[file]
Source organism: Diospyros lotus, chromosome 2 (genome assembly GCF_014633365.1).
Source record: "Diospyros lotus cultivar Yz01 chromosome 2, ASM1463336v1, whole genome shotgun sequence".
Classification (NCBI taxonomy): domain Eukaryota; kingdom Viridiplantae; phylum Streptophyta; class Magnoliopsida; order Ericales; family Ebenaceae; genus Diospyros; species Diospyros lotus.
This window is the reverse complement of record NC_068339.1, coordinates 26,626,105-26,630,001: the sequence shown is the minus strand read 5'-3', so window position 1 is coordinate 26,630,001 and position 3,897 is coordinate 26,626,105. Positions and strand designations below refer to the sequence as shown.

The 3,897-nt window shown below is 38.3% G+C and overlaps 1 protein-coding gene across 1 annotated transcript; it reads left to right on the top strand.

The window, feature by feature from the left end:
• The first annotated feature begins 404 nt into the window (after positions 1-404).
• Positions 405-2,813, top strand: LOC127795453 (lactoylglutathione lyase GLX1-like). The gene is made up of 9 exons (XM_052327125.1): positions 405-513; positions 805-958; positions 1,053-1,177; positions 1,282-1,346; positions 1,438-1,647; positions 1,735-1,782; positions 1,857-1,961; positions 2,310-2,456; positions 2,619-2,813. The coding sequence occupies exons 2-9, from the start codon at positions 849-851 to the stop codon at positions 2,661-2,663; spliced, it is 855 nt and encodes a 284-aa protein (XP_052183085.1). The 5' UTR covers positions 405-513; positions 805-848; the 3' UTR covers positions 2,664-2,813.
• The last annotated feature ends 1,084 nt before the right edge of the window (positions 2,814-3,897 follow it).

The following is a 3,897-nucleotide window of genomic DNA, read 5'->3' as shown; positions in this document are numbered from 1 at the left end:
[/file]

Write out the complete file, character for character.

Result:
Source organism: Diospyros lotus, chromosome 2 (genome assembly GCF_014633365.1).
Source record: "Diospyros lotus cultivar Yz01 chromosome 2, ASM1463336v1, whole genome shotgun sequence".
Classification (NCBI taxonomy): domain Eukaryota; kingdom Viridiplantae; phylum Streptophyta; class Magnoliopsida; order Ericales; family Ebenaceae; genus Diospyros; species Diospyros lotus.
This window is the reverse complement of record NC_068339.1, coordinates 26,626,105-26,630,001: the sequence shown is the minus strand read 5'-3', so window position 1 is coordinate 26,630,001 and position 3,897 is coordinate 26,626,105. Positions and strand designations below refer to the sequence as shown.

The 3,897-nt window shown below is 38.3% G+C and overlaps 1 protein-coding gene across 1 annotated transcript; it reads left to right on the top strand.

The window, feature by feature from the left end:
• The first annotated feature begins 404 nt into the window (after positions 1-404).
• Positions 405-2,813, top strand: LOC127795453 (lactoylglutathione lyase GLX1-like). The gene is made up of 9 exons (XM_052327125.1): positions 405-513; positions 805-958; positions 1,053-1,177; positions 1,282-1,346; positions 1,438-1,647; positions 1,735-1,782; positions 1,857-1,961; positions 2,310-2,456; positions 2,619-2,813. The coding sequence occupies exons 2-9, from the start codon at positions 849-851 to the stop codon at positions 2,661-2,663; spliced, it is 855 nt and encodes a 284-aa protein (XP_052183085.1). The 5' UTR covers positions 405-513; positions 805-848; the 3' UTR covers positions 2,664-2,813.
• The last annotated feature ends 1,084 nt before the right edge of the window (positions 2,814-3,897 follow it).

The following is a 3,897-nucleotide window of genomic DNA, read 5'->3' as shown; positions in this document are numbered from 1 at the left end: